More out of sheer boredom than real interest she told him that the boys back at RAF Tempsford had christened him an ‘Old Lag’.  That he was an experienced airman she had little doubt, after all he walked with the requisite bail out limp, sported a handlebar moustache and, by the smell of his breath, had a taste for the hard stuff.  “An Old Lag you say, do they by Jove?  Bloody penguins the lot of them,” he bellowed over the thrash of the propeller and the angry bumble bee constant hum of the engine. Although sounding the worse for drink, to his credit and her relief he seemed to have total control of the willowy, matte black Westland Lysander flying by the light of a silvery moon, low over The English Channel toward a field ‘somewhere’ in Northern France.  She felt compelled to pose a question, “Penguins?”  “Yes my dear, ‘penguins’. I presume you are talking of those bloody ground officers with no operational experience, birds with wings that can’t fly, in my book.”  Now she understood.

“May I ask what you were doing before you joined Special Opps?” She contemplated taking the easy route; telling him a lie, yet to kill time settled for the truth, “I worked in Paris in ‘a place more marvellous than any other,’ at 31 Boulevard Edgar Quinet in Montparnasse to be precise.” 

“Well, well, well…you surprise me. ‘Le Sphinx’ no less, to my dishonour I know it ever so well from back in the day. Is the lovely Madame Martoune still in charge? I heard tell that Wehrmacht have commandeered the place for exclusive use of the military?  Don’t recall seeing you there though, mind I was somewhat tanked up most visitations.  Wonder if they still keep that dwarf chappie who gift wrapped the gals in Cleopatra garb, such as it was, in a rolled up carpet? The little chap had the finest job imaginable I’d say.”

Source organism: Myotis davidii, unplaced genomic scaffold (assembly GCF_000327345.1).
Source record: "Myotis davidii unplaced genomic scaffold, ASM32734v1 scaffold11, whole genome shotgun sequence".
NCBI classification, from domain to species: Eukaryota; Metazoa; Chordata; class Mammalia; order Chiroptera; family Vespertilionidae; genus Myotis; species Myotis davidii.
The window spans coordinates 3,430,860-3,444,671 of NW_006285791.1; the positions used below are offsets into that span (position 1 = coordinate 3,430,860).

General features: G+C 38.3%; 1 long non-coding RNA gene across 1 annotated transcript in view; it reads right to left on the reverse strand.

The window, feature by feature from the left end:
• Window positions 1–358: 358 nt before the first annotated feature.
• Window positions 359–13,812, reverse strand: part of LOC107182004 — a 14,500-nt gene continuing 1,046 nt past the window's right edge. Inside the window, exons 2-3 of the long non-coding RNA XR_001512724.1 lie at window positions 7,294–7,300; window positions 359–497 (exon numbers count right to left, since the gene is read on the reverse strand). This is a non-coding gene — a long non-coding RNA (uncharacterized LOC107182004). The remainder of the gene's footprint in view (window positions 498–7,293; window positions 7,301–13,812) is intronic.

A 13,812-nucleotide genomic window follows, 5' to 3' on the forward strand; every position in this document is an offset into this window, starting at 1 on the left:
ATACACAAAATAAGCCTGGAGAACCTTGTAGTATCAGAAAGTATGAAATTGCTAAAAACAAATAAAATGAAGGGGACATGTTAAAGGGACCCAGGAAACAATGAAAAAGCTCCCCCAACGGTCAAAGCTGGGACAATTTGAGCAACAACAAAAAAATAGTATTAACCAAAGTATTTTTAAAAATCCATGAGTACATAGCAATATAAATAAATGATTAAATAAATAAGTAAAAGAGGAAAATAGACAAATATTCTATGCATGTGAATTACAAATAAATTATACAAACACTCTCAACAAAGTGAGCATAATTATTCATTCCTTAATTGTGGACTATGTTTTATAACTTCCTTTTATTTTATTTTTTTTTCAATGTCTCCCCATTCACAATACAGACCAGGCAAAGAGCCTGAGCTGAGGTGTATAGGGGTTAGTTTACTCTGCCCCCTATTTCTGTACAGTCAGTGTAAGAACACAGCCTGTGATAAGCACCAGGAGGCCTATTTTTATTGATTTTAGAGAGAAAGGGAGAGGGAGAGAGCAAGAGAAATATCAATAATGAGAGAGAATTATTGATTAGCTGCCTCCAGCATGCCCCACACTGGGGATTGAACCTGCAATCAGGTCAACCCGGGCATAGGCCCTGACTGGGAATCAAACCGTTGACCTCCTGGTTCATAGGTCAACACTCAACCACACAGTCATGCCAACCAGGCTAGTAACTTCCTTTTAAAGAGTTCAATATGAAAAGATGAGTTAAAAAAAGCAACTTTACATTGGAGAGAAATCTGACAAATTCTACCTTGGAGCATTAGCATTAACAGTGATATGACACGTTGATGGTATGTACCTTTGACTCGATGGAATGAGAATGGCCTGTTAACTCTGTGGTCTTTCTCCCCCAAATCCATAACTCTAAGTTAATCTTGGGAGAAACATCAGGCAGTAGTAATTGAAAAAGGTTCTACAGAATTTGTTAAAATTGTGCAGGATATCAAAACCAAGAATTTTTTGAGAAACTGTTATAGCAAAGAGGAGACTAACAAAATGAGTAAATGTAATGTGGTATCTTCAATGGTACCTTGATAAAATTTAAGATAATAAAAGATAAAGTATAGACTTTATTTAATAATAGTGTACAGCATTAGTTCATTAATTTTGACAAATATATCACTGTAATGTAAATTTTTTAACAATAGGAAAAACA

She explained she had no idea as to the current welfare of Martoune, her bordello or the dwarf, adding that she had no recollection of her pilot either, “I left Paris in June 1940, the very day the Hun marched in… I was one of the lucky ones I suppose…and by the way, I merely served drinks, just a waitress, never a working girl…they said I was too skinny,” her roughly true explanation.

You’re not French, your use of English tells me that; your diction perfect.” 

“True, yet I am not English either, although if you heard me speaking French you would think me French…that is why they recruited me.”

He chose not to delve into her origins any further. “So it’s a bit of clandestine contact with the Resistance in occupied territory, no doubt a bridge to blow up or such like. You must be a very brave gal, going back there when you could be safe and sound, well as safe and sound as one can be in these wretched times, elsewhere?”

“I do not think of myself as brave, I simply take satisfaction from naked revenge and pay no heed to the consequences should my mission fail.”   

“You owe the Gerry one then…payback time?” 

“Very much so.”